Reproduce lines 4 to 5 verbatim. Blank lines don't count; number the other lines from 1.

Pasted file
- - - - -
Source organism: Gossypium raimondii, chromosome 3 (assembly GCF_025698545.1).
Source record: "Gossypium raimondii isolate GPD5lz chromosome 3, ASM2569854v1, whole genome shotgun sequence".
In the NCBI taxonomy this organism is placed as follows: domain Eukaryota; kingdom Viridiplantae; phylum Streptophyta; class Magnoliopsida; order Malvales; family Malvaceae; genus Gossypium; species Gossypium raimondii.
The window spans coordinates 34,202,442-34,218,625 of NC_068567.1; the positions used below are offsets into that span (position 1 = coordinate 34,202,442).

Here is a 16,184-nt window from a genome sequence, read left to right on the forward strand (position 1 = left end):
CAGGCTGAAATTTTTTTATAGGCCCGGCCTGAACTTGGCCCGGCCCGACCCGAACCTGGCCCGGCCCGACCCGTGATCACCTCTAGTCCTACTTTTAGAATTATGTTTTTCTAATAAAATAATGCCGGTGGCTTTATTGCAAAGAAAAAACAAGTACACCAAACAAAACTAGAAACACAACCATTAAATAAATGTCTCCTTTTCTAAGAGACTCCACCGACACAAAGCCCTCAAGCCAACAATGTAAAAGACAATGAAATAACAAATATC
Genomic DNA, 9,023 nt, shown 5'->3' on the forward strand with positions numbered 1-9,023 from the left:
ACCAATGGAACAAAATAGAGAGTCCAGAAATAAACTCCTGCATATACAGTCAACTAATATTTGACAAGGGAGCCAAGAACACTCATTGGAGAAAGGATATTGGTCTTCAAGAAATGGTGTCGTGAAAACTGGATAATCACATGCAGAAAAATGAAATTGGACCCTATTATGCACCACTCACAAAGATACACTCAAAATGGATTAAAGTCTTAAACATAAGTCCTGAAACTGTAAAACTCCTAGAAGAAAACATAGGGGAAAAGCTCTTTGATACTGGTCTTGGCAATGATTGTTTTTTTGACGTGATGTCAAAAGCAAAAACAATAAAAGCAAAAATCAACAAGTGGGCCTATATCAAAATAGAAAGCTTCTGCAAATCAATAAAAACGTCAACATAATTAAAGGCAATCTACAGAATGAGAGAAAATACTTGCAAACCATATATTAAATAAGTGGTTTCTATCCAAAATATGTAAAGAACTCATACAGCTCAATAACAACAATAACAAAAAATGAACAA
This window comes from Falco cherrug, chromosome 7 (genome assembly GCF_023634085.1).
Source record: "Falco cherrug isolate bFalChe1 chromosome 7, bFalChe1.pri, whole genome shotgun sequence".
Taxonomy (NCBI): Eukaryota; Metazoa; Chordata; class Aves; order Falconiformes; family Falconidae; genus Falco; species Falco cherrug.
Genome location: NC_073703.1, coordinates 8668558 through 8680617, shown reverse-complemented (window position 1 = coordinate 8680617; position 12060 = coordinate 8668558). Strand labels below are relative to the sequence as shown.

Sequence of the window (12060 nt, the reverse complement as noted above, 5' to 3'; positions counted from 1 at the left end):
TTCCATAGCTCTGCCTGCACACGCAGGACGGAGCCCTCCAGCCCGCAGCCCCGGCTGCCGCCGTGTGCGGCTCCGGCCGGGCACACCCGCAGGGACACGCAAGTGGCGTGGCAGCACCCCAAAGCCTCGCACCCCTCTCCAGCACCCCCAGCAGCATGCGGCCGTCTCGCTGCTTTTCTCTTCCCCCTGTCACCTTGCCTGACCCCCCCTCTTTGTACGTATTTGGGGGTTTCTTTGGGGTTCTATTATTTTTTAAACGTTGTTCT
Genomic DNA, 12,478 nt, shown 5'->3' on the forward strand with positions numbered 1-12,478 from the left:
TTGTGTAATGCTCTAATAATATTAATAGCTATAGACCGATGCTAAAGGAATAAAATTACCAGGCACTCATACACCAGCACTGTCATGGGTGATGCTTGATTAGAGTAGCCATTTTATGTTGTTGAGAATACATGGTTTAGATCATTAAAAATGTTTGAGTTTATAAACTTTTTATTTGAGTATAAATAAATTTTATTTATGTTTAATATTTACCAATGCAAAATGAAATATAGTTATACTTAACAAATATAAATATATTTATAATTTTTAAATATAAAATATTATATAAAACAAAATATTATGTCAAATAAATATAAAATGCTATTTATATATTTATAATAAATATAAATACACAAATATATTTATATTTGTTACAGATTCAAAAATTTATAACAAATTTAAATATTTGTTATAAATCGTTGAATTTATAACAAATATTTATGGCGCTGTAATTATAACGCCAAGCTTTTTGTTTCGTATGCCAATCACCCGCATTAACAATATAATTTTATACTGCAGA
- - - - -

The window spans coordinates 34,202,442-34,218,625 of NC_068567.1; the positions used below are offsets into that span (position 1 = coordinate 34,202,442).

Here is a 16,184-nt window from a genome sequence, read left to right on the forward strand (position 1 = left end):